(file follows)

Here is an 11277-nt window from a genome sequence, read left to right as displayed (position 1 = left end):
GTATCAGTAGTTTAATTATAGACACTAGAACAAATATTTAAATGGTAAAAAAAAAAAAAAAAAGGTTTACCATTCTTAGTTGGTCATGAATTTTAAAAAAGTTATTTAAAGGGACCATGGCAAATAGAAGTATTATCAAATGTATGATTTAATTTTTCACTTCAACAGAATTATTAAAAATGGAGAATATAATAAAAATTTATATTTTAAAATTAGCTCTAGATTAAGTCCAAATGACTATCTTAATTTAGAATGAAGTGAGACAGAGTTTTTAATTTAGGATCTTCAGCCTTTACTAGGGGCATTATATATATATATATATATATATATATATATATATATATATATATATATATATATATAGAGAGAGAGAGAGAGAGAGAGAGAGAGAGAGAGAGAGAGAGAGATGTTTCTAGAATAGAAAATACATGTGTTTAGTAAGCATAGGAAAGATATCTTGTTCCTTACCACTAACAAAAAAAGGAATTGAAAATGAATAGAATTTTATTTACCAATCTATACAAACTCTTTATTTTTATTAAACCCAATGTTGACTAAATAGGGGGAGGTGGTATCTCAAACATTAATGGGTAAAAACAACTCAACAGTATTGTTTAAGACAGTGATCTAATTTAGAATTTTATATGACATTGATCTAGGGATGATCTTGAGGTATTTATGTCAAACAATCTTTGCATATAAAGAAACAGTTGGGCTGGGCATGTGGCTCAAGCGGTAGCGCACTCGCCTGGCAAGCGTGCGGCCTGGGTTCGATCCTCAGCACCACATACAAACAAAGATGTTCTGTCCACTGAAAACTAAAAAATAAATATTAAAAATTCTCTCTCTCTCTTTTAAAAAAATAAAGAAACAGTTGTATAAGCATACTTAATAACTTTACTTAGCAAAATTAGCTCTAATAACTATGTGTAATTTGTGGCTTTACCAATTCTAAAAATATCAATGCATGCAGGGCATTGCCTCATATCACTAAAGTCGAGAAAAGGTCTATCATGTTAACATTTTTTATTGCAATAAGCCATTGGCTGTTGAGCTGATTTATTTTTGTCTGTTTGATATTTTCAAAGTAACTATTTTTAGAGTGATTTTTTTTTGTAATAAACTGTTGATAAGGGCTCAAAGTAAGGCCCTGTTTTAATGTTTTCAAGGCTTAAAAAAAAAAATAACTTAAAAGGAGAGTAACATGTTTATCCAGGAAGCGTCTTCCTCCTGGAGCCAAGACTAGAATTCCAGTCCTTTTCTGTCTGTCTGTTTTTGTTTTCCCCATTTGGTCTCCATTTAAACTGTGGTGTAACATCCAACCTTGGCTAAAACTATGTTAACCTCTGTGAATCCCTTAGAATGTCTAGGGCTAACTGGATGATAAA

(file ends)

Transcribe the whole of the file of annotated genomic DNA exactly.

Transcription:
Here is an 11277-nt window from a genome sequence, read left to right as displayed (position 1 = left end):
GTATCAGTAGTTTAATTATAGACACTAGAACAAATATTTAAATGGTAAAAAAAAAAAAAAAAAGGTTTACCATTCTTAGTTGGTCATGAATTTTAAAAAAGTTATTTAAAGGGACCATGGCAAATAGAAGTATTATCAAATGTATGATTTAATTTTTCACTTCAACAGAATTATTAAAAATGGAGAATATAATAAAAATTTATATTTTAAAATTAGCTCTAGATTAAGTCCAAATGACTATCTTAATTTAGAATGAAGTGAGACAGAGTTTTTAATTTAGGATCTTCAGCCTTTACTAGGGGCATTATATATATATATATATATATATATATATATATATATATATATATATATATATATATAGAGAGAGAGAGAGAGAGAGAGAGAGAGAGAGAGAGAGAGAGAGATGTTTCTAGAATAGAAAATACATGTGTTTAGTAAGCATAGGAAAGATATCTTGTTCCTTACCACTAACAAAAAAAGGAATTGAAAATGAATAGAATTTTATTTACCAATCTATACAAACTCTTTATTTTTATTAAACCCAATGTTGACTAAATAGGGGGAGGTGGTATCTCAAACATTAATGGGTAAAAACAACTCAACAGTATTGTTTAAGACAGTGATCTAATTTAGAATTTTATATGACATTGATCTAGGGATGATCTTGAGGTATTTATGTCAAACAATCTTTGCATATAAAGAAACAGTTGGGCTGGGCATGTGGCTCAAGCGGTAGCGCACTCGCCTGGCAAGCGTGCGGCCTGGGTTCGATCCTCAGCACCACATACAAACAAAGATGTTCTGTCCACTGAAAACTAAAAAATAAATATTAAAAATTCTCTCTCTCTCTTTTAAAAAAATAAAGAAACAGTTGTATAAGCATACTTAATAACTTTACTTAGCAAAATTAGCTCTAATAACTATGTGTAATTTGTGGCTTTACCAATTCTAAAAATATCAATGCATGCAGGGCATTGCCTCATATCACTAAAGTCGAGAAAAGGTCTATCATGTTAACATTTTTTATTGCAATAAGCCATTGGCTGTTGAGCTGATTTATTTTTGTCTGTTTGATATTTTCAAAGTAACTATTTTTAGAGTGATTTTTTTTTGTAATAAACTGTTGATAAGGGCTCAAAGTAAGGCCCTGTTTTAATGTTTTCAAGGCTTAAAAAAAAAAATAACTTAAAAGGAGAGTAACATGTTTATCCAGGAAGCGTCTTCCTCCTGGAGCCAAGACTAGAATTCCAGTCCTTTTCTGTCTGTCTGTTTTTGTTTTCCCCATTTGGTCTCCATTTAAACTGTGGTGTAACATCCAACCTTGGCTAAAACTATGTTAACCTCTGTGAATCCCTTAGAATGTCTAGGGCTAACTGGATGATAAA